The financial industry has advanced by leaps and bounds recently, and the rise of online e-commerce has played a major role in changing the way people pay for things. MasterCard (NYSE:MA) and other traditional credit card companies have had decades to build up impressive payment processing networks, and MasterCard in particular has worked hard to expand its reach across the globe and encourage the use of its payment methods over cash transactions both in the U.S. and in areas around the world. Yet PayPal Holdings (NASDAQ:PYPL) has gone from its online auction-facilitation roots to become a viable alternative for those looking for ways to pay, and PayPal is aggressively expanding its own network to go beyond its original area of specialty.
Those who are encouraged by investment opportunities in the space want to know which stock is a better buy. Let's compare PayPal Holdings and MasterCard on a number of metrics to see which you should look at more closely.
Valuation and stock performance
Both PayPal and MasterCard have done reasonably well recently. PayPal is up about 7% from the closing price on its first day following its IPO early last summer. MasterCard shares have provided a total return of about 3% over the past year.
Typically, you'd expect a younger tech-related company to trade at a higher valuation than a more mature traditional financial business, and that turns out to be the case when you look at MasterCard and PayPal on a trailing earnings basis. PayPal's earnings multiple is 36, which is significantly higher than MasterCard's multiple of 29.
However, taking into account near-term future growth tells a different story. Looking at forward earnings estimates, PayPal trades at just 22 times forward earnings, compared to a multiple of 23 for MasterCard. That leaves the two companies with similar relative valuations as long as you believe in the near-term growth projections for PayPal going forward.
Only one of these two companies pays a dividend, but it's hard to get too excited about either one's commitment to returning shareholder capital through quarterly payouts. PayPal doesn't pay a dividend at all, which isn't terribly unusual for a young company that has set a high priority on reinvesting profits back into its business in order to grow more quickly. PayPal has also chosen to use stock repurchases rather than dividends to return additional capital to shareholders. By contrast, MasterCard does pay a dividend. But its current yield is only 0.8%, making it only minimally appealing to those who rely on dividend payouts for income.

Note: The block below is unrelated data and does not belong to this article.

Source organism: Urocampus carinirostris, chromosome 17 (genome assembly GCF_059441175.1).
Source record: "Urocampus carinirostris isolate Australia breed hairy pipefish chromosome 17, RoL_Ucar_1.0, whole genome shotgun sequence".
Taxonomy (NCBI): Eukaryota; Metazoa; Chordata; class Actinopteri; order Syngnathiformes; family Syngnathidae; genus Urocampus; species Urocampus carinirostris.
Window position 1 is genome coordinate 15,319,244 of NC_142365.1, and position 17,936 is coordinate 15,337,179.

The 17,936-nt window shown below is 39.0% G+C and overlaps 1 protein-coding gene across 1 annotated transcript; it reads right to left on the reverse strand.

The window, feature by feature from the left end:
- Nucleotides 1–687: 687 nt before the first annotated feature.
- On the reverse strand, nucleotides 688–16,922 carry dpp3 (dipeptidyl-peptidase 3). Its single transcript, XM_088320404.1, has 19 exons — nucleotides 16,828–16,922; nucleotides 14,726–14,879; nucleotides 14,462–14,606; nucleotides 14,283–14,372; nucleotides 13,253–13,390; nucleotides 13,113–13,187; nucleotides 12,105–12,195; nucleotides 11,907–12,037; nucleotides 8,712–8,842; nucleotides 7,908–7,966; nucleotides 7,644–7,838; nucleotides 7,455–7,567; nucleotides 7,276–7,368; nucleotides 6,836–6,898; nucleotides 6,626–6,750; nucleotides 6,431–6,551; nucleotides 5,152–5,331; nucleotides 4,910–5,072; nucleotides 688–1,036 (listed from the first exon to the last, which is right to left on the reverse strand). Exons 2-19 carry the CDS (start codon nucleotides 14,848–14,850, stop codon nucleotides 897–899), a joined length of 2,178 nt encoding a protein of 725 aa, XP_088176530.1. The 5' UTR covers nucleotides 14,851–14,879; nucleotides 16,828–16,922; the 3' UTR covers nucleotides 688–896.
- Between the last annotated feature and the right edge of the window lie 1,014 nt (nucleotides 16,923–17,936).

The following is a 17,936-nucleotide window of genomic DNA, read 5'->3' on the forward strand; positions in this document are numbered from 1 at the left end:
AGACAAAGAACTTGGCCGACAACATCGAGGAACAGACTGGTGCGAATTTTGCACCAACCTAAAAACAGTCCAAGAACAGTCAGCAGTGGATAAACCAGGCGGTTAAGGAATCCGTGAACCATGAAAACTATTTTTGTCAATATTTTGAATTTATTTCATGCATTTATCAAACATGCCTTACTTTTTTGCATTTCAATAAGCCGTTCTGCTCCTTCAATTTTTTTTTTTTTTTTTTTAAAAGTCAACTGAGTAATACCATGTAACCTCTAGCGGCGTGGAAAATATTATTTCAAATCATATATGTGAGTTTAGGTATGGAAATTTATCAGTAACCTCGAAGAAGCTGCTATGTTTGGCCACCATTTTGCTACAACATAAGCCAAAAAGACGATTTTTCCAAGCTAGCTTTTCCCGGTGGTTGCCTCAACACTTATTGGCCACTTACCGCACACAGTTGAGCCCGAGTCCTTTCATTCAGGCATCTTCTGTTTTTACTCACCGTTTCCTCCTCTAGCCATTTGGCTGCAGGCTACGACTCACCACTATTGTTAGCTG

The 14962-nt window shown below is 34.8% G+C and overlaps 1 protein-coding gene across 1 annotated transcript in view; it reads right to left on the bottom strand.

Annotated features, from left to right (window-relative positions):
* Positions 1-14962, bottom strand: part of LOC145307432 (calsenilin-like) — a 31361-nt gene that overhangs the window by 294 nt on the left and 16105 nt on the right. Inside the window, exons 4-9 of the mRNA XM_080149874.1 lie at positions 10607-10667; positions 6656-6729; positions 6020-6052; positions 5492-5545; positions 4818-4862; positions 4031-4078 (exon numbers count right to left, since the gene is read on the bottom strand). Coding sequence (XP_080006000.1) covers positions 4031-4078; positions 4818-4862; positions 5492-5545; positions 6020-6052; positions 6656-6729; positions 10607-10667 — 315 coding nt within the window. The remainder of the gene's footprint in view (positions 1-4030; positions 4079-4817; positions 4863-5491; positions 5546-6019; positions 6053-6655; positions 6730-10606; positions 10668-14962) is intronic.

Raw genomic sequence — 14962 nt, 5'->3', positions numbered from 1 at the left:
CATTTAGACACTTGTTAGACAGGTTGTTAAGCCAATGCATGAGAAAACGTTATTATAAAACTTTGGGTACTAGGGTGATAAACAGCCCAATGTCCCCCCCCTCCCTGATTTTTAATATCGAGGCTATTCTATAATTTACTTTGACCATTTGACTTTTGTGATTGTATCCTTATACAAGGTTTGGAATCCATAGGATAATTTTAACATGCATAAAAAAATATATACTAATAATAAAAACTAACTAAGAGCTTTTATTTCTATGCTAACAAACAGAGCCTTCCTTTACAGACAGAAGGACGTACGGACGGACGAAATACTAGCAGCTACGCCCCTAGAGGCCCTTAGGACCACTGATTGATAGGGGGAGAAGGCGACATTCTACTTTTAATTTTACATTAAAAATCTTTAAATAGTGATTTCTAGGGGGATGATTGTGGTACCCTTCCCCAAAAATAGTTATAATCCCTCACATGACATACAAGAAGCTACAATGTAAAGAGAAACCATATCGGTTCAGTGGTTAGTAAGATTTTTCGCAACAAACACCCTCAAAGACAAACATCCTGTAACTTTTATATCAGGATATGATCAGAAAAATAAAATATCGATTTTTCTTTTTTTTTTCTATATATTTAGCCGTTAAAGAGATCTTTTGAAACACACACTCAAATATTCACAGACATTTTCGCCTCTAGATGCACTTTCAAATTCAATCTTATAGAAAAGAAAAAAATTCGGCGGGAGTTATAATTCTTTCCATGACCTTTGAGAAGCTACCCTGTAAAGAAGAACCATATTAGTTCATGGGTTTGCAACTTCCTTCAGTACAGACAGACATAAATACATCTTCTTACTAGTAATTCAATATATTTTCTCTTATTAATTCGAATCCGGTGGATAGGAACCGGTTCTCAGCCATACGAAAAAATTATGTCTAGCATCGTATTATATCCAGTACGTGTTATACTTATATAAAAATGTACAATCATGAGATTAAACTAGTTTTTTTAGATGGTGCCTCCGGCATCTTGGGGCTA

To its credit, MasterCard has been making efforts to be more dividend-friendly to investors. Over the past three years, the company has boosted its dividend on four separate occasions, and it now pays more than six times the quarterly payout it did at the beginning of 2013. Still, MasterCard only pays out 20% of its earnings in the form of dividends, choosing to fund its own expansion efforts with much of its available capital. MasterCard has a slight edge on the dividend front, but it isn't a huge one.
Both PayPal and MasterCard have focused on growth. PayPal's smaller size has given it faster growth prospects, but MasterCard has also managed to keep up its pace of growth.
PayPal's recent results have been impressive. In its first-quarter financial report, PayPal enjoyed 19% revenue growth, sending net income up by more than 40%. Total payments volume was up by nearly a third, and it added 4.5 million new customer accounts to its 184-million strong network of users. Revenue has grown at a faster pace than its fixed costs, helping to boost cash flow. In particular, PayPal has done a great job of getting its users to make transactions using mobile devices, processing $21 billion in total payments volume on the mobile side. With the acquisition of Xoom last year, PayPal is looking to expand internationally, and opening up new markets should keep PayPal's prospects looking good.
MasterCard's performance hasn't looked as pretty, but it still has been solid. A 10% jump in revenue during the first quarter of 2016 couldn't prevent a slight decline in earnings compared to the year-ago period. Currency-related issues have weighed on the card giant and continued to do so during the quarter, and fundamentally, double-digit percentage gains on currency-neutral gross dollar volume, processed transaction counts, and purchase volume all point to a strong business. Rising operating expenses weighed on the bottom line, but MasterCard anticipates further growth opportunities ahead.
PayPal and MasterCard look very similar on these metrics, making it difficult to pick between them. In the end, PayPal's mastery of the mobile business could be just the long-term edge it needs to surpass MasterCard if the more mature card giant can't up its own game to defend its turf.